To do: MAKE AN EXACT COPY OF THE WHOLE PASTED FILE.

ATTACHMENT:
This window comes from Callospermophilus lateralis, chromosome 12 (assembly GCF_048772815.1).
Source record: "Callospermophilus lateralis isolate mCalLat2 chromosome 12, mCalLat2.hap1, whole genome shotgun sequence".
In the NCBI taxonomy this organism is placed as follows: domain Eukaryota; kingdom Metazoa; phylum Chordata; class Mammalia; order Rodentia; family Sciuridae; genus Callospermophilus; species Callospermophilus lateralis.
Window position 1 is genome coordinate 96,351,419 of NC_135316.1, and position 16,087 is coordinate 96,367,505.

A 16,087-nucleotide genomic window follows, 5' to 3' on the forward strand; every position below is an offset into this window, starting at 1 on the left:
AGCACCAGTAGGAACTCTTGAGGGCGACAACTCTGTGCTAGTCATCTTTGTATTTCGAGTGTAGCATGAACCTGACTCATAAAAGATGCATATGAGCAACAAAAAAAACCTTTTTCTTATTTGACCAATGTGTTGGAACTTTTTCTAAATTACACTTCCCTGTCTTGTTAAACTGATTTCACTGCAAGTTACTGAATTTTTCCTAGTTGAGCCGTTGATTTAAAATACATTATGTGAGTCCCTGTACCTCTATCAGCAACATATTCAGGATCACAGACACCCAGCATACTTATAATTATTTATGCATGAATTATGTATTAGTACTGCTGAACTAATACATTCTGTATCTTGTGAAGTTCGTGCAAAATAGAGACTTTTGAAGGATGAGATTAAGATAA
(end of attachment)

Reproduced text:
This window comes from Callospermophilus lateralis, chromosome 12 (assembly GCF_048772815.1).
Source record: "Callospermophilus lateralis isolate mCalLat2 chromosome 12, mCalLat2.hap1, whole genome shotgun sequence".
In the NCBI taxonomy this organism is placed as follows: domain Eukaryota; kingdom Metazoa; phylum Chordata; class Mammalia; order Rodentia; family Sciuridae; genus Callospermophilus; species Callospermophilus lateralis.
Window position 1 is genome coordinate 96,351,419 of NC_135316.1, and position 16,087 is coordinate 96,367,505.

A 16,087-nucleotide genomic window follows, 5' to 3' on the forward strand; every position below is an offset into this window, starting at 1 on the left:
AGCACCAGTAGGAACTCTTGAGGGCGACAACTCTGTGCTAGTCATCTTTGTATTTCGAGTGTAGCATGAACCTGACTCATAAAAGATGCATATGAGCAACAAAAAAAACCTTTTTCTTATTTGACCAATGTGTTGGAACTTTTTCTAAATTACACTTCCCTGTCTTGTTAAACTGATTTCACTGCAAGTTACTGAATTTTTCCTAGTTGAGCCGTTGATTTAAAATACATTATGTGAGTCCCTGTACCTCTATCAGCAACATATTCAGGATCACAGACACCCAGCATACTTATAATTATTTATGCATGAATTATGTATTAGTACTGCTGAACTAATACATTCTGTATCTTGTGAAGTTCGTGCAAAATAGAGACTTTTGAAGGATGAGATTAAGATAA